The universal ´we´ are all walking in the same direction teasing, chasing, playing with each other, marching on to the next sound cloud somewhere in the distance.
Vendors selling popcorn, hotdogs, coconut water are here and there. Stood by their barrows, they too are happy!
The Afrika Folk Pop dancers are busting out some great moves. I’ve seen them around the city in the weeks leading up to this, busking around the city.
A man who could do the splits – a plump wonder woman – smiley girls in wigs – a VERY rude priest! – pink ladyboys – and some excellent drag.
More beauty: a gallant pink indian.
Lovely legs rest on a taxi.
A man wearing a camel – Happy Chappy – Pirates at the bus station.
Monday – ‘Sargento Pimenta’ (Sergeant Peppers), Parque do Flamengo
There’s a bloco at Flamengo today. The theme: Sargento Pimenta/ Sergeant Peppers, a samba band playing the Beatles. I have reservations about such a combination: Sambarised Beatlemania?!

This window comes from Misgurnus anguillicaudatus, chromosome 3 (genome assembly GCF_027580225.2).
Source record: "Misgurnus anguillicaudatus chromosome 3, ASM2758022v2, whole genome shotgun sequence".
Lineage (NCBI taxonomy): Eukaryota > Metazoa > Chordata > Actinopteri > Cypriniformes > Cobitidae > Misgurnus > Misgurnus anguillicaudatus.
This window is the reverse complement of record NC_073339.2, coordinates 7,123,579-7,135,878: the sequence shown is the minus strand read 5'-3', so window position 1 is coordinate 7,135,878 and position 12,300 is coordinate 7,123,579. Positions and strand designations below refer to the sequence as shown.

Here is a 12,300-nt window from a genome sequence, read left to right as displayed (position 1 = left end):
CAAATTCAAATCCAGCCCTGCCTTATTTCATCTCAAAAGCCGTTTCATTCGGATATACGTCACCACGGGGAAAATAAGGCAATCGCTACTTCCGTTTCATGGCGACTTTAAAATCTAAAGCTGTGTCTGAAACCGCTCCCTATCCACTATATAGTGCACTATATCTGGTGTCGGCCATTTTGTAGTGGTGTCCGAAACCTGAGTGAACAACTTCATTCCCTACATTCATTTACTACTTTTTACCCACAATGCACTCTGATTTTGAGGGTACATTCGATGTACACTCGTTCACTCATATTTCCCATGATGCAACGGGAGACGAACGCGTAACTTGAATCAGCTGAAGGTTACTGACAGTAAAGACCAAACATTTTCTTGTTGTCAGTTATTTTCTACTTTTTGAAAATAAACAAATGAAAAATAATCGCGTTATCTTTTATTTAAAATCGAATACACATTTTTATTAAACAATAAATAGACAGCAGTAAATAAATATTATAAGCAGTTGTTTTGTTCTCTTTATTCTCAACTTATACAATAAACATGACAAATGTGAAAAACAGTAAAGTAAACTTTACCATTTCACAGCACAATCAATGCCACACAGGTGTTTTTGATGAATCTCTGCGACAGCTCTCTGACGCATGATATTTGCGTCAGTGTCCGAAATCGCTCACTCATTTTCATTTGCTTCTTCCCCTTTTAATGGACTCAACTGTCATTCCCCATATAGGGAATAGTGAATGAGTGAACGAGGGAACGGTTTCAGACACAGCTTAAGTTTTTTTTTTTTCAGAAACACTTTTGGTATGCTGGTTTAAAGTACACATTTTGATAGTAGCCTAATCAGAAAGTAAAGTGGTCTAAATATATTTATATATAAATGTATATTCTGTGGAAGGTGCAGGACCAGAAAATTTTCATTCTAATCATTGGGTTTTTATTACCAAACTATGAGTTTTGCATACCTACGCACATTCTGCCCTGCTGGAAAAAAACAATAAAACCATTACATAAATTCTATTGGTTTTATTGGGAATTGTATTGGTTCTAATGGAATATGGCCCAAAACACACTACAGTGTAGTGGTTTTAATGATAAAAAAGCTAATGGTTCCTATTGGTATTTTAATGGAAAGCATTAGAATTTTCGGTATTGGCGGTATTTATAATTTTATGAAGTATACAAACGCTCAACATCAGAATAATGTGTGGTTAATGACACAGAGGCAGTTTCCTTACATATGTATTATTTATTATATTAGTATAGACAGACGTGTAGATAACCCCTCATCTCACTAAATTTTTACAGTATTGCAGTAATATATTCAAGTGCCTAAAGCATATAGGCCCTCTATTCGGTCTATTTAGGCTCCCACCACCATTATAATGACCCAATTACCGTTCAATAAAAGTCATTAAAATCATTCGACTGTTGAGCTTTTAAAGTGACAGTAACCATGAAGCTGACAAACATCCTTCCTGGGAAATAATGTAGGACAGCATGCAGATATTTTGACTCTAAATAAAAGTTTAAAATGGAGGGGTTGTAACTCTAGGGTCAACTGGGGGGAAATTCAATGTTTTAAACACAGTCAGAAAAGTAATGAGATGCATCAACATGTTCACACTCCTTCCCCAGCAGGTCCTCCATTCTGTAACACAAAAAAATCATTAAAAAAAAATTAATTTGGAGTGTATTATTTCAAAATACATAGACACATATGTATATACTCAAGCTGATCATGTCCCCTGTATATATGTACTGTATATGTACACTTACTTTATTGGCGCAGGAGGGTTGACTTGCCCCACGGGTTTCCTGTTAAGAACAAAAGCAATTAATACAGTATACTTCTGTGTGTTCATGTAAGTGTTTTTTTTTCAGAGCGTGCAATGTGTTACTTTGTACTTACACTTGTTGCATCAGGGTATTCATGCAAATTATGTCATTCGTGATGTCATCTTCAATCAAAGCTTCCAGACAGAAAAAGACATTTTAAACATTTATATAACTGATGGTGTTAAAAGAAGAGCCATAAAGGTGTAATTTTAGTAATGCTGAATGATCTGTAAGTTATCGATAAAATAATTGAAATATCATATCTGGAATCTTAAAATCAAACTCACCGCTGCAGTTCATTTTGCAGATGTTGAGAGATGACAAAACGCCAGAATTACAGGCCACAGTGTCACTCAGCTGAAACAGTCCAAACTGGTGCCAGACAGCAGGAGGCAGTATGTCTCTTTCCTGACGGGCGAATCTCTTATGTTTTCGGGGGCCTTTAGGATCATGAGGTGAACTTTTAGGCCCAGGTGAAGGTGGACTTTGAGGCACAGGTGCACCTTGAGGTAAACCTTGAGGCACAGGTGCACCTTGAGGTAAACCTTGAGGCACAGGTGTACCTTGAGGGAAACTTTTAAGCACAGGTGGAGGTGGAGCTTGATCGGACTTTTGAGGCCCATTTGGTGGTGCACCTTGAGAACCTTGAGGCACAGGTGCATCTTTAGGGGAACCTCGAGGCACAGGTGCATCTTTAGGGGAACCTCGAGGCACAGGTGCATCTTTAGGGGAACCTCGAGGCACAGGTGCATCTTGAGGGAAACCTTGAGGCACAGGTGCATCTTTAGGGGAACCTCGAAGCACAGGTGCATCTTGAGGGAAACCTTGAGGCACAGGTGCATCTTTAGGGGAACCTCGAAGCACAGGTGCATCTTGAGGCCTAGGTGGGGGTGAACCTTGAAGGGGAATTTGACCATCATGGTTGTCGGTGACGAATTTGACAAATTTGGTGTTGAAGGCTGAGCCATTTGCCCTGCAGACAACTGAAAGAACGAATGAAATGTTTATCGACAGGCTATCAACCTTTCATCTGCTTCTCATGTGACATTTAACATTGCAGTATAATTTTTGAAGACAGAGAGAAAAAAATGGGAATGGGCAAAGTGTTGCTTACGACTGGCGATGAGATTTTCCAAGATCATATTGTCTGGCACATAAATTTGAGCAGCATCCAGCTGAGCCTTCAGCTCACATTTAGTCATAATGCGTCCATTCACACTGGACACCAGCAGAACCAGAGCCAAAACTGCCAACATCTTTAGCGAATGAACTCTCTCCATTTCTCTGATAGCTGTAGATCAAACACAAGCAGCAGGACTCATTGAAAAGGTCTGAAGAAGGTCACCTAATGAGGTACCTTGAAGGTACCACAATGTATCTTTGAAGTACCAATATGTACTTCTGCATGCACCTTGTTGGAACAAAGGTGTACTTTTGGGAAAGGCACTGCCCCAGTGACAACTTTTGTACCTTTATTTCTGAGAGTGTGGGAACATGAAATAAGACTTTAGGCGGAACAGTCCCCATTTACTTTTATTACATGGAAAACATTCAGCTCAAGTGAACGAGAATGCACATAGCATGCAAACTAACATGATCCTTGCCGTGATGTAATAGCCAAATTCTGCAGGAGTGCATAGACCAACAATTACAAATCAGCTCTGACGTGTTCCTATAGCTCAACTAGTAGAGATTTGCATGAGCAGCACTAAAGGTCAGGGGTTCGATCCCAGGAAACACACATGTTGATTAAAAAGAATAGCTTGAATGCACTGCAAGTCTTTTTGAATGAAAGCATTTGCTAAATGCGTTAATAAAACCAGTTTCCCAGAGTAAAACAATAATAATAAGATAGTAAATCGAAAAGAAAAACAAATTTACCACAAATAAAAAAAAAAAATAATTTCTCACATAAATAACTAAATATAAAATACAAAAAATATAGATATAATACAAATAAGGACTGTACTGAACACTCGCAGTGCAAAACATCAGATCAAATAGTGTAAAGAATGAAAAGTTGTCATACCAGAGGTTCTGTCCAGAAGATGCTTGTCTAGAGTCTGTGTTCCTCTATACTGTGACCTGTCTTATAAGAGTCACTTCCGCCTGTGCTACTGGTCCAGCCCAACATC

The bus journey there is colourful. The holiday vibe is so normal now – the whole city is at the mercy of Carnaval! I’m in love with this.
Parque Flamengo is expansive. Peter, Juan and I join the crowds walking along. You can´t hear the music yet but the magnetic pull of the bloco draws us in to worship.
Ah-ha! As we get closer the excitable samba bateria drums call out, “…You got to admit it’s getting better, it’s getting better aaaaalllll the time….” is sounding really bloody good with the added dimension of this bossy rhythm! Oh heck! I know the words! I spent many a day as a teen gobbling my way through the Beatles back catalogue, whilst absorbed in art homework – I know ALL the words – hurrah! No more attempting to mime my though a marchinha.
Despite warnings of a potential camera snatching I clutch my prized DSLR baby and snap away in the heaving crowd. More colour – more energy – more enthusiasm – with a sassy Beatles soundtrack. YES – I think this works!